Warm Bulghur and Egg Salad with Radish (serves 2)

1/2 c. cracked bulghur wheat
1/2 c. brown chicken, vegetable, or beef stock
1/2 tsp. ground coriander
1/8 tsp. ground black pepper
1/2 tsp. kosher salt
2 fresh pastured eggs
2 tbsp. unsalted butter
2 small to medium French Breakfast radishes, with tops
flaky sea salt, for garnish

In a  small saucepan, bring the stock, coriander, pepper and salt to a simmer. Pour over bulghur, cover with plastic wrap, and let sit for 30 minutes to absorb. Meanwhile, slice the radishes very thinly using a mandoline or knife. Reserve refrigerated, keeping tops separate.
 Heat a small nonstick saute pan on medium high. Melt 1 tbsp. of butter, and add bulghur to pan, stirring to heat through; transfer to two serving bowls. Wipe out pan, and place back on heat. Melt the remaining tbsp. of butter, and when it bubbles, crack the eggs in whole. Cook for 45 seconds, then gently flip and cook another 45 seconds. Slide one egg on top of each bulghur bowl. Top each with sliced radishes, and drizzle with any butter that remains in the saute pan. Garnish with fresh radish tops, sea salt, and a sprinkle of pepper and ground coriander.

Pokeweed Buttermilk Biscuits with Pepper and Cracked Coriander (makes 10- 2" biscuits)

1 c. loosely packed young pokeweed leaves
3/4 c. cold buttermilk
1 1/2 c. AP flour
2 tsp. baking powder
3/4 tsp. kosher salt
1/4 tsp. ground black pepper
1/4 tsp. ground coriander
1/8 tsp. garlc powder
1/8 tsp. onion powder
1 stick (8 tbsp.) unsalted butter, cut in small cubes and kept frozen
1 egg, beaten
1/2 tsp. cracked whole coriander
1/2 tsp. pretzel or coarse sea salt

 Preheat oven to 425 degrees F. Bring a small saucepan of salted water to a boil, and add pokeweed, Reduce to a low boil, and blanch 15 minutes. Drain, and repeat twice more for three blanchings. Chop finely, and add to buttermilk. Keep cold.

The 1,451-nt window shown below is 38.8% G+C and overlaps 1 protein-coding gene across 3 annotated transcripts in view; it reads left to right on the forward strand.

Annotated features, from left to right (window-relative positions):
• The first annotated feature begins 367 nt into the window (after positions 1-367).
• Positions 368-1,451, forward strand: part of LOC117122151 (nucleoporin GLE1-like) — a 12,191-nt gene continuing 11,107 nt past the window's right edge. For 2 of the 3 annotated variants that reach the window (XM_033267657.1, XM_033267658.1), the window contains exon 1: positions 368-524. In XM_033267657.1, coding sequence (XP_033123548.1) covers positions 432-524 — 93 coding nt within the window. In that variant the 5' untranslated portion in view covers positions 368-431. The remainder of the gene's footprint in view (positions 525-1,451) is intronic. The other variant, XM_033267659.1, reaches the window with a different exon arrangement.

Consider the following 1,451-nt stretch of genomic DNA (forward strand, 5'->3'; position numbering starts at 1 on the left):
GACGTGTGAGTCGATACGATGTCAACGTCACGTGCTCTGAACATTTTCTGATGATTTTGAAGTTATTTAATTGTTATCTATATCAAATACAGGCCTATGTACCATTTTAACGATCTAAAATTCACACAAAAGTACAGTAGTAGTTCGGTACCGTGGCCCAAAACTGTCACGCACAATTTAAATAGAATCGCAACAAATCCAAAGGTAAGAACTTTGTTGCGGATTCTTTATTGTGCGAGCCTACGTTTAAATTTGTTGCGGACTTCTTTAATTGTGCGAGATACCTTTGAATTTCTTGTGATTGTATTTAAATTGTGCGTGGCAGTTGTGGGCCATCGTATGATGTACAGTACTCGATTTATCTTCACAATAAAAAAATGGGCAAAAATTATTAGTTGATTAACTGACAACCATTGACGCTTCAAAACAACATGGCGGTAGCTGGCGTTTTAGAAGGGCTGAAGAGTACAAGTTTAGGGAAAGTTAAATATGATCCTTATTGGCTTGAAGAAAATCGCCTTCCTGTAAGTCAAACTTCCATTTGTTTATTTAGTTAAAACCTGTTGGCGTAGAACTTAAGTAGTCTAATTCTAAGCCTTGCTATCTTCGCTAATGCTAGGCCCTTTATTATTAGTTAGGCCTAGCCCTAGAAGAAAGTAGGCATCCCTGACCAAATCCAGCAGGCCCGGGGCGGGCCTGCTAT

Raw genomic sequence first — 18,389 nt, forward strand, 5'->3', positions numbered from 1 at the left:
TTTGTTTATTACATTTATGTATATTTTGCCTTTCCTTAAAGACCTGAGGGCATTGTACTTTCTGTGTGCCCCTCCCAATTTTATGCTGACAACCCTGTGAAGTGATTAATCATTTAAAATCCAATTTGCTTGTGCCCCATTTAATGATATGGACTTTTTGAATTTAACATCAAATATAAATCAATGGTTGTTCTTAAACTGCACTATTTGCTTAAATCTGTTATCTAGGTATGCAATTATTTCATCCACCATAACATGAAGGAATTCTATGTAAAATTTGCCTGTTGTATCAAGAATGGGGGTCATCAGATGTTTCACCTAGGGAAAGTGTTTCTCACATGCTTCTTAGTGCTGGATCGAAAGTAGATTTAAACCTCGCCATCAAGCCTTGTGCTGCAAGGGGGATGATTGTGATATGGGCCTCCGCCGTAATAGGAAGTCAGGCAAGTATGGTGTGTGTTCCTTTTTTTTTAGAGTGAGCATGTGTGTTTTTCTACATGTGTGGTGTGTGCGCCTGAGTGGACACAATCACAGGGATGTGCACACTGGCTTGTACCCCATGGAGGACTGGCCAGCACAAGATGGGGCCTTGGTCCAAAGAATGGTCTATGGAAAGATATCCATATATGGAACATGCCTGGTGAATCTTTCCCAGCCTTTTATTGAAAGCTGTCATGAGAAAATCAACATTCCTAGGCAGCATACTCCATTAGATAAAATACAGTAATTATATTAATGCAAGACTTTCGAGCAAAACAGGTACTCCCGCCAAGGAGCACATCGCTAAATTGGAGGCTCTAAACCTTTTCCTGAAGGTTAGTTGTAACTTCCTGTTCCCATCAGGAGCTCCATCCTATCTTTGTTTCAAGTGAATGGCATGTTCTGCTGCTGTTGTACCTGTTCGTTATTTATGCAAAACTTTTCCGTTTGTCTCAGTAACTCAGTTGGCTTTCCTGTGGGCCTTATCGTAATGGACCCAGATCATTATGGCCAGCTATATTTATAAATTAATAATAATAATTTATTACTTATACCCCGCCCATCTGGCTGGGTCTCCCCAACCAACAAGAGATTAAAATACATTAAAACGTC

In the bowl of a food processor, combine flour, baking powder, salt, pepper, ground coriander, onon and garlic powders. Pulse to combine. Add cubed butter, and pulse for 10 seconds to form coarse crumbs (most butter will remain whole-ish; this is ok). With machine running, slowly add buttermilk/pokeweed mixture until JUST combined - the mix will look very wet.
  Heavily flour the counter, and turn dough out onto flour. Using floured hands, press the dough to about 1/2 inch thickness. Fold in half twice, press again. Repeat this twice more for a total of 6 folds. Do not allow dough to stick to the board - flour as needed. Press dough into a circle about 1/2 inch thick. Using a 2" floured biscuit cutter, press out biscuits and place on ungreased baking sheet.

Press remaining scraps together gently to use all the dough; you should yield 10 biscuits.
Brush the tops with the beaten egg, and sprinkle evenly with the cracked coriander and coarse salt.
Bake for 20 minutes, until tops are golden brown and beautiful.

Serve warm, with a pat of butter, or use as a biscuit vehicle for yummy sandwiches!